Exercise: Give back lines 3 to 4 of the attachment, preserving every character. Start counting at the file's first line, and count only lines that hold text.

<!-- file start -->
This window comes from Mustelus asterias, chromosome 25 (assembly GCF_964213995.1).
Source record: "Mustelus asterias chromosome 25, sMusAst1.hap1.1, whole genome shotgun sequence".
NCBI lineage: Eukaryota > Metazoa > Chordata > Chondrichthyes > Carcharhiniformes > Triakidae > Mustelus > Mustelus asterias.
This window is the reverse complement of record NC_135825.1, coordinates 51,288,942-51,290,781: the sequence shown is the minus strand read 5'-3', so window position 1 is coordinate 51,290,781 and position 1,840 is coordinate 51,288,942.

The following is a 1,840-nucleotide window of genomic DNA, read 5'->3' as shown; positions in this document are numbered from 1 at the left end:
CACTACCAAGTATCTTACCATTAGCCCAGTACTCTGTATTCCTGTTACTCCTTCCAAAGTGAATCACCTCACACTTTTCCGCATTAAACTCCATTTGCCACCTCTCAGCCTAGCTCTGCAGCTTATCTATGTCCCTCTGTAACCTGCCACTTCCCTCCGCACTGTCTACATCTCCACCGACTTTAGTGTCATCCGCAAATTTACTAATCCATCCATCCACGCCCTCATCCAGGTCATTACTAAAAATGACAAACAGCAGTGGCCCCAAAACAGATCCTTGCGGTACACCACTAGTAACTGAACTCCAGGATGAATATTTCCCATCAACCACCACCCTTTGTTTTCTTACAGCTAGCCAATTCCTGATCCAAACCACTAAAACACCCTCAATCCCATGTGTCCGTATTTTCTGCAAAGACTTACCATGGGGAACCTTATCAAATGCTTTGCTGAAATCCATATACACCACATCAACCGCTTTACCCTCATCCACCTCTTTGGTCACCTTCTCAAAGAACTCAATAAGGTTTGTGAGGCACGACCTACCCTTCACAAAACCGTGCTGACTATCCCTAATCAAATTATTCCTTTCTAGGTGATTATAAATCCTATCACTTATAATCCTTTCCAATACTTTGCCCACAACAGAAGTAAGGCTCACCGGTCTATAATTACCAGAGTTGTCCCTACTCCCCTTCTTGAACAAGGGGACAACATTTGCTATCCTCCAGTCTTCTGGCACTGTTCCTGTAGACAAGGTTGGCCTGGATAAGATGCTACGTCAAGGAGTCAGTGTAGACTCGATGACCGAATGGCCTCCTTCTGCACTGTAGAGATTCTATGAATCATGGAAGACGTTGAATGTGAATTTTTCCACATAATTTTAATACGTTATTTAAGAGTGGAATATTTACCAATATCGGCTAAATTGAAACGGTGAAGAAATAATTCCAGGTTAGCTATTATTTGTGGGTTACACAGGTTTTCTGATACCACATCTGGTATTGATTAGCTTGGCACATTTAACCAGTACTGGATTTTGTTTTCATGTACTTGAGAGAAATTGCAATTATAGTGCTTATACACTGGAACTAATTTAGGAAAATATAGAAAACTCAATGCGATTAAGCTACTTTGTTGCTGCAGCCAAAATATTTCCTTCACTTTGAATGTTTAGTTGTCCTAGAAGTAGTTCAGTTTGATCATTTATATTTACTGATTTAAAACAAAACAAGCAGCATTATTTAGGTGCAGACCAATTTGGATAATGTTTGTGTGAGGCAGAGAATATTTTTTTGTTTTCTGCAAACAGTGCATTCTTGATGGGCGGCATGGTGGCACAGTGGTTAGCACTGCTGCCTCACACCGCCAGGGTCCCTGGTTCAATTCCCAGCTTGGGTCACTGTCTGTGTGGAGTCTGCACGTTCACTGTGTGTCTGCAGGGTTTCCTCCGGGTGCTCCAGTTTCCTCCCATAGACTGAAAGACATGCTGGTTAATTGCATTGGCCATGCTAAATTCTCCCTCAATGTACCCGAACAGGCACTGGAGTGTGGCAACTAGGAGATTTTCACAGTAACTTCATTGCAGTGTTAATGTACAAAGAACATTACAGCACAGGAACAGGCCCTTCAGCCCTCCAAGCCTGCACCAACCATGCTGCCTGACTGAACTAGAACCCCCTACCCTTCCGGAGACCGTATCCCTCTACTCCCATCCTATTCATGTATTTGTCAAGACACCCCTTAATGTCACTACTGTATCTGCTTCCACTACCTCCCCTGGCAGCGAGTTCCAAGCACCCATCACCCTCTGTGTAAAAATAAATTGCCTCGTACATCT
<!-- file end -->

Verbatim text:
NCBI lineage: Eukaryota > Metazoa > Chordata > Chondrichthyes > Carcharhiniformes > Triakidae > Mustelus > Mustelus asterias.
This window is the reverse complement of record NC_135825.1, coordinates 51,288,942-51,290,781: the sequence shown is the minus strand read 5'-3', so window position 1 is coordinate 51,290,781 and position 1,840 is coordinate 51,288,942.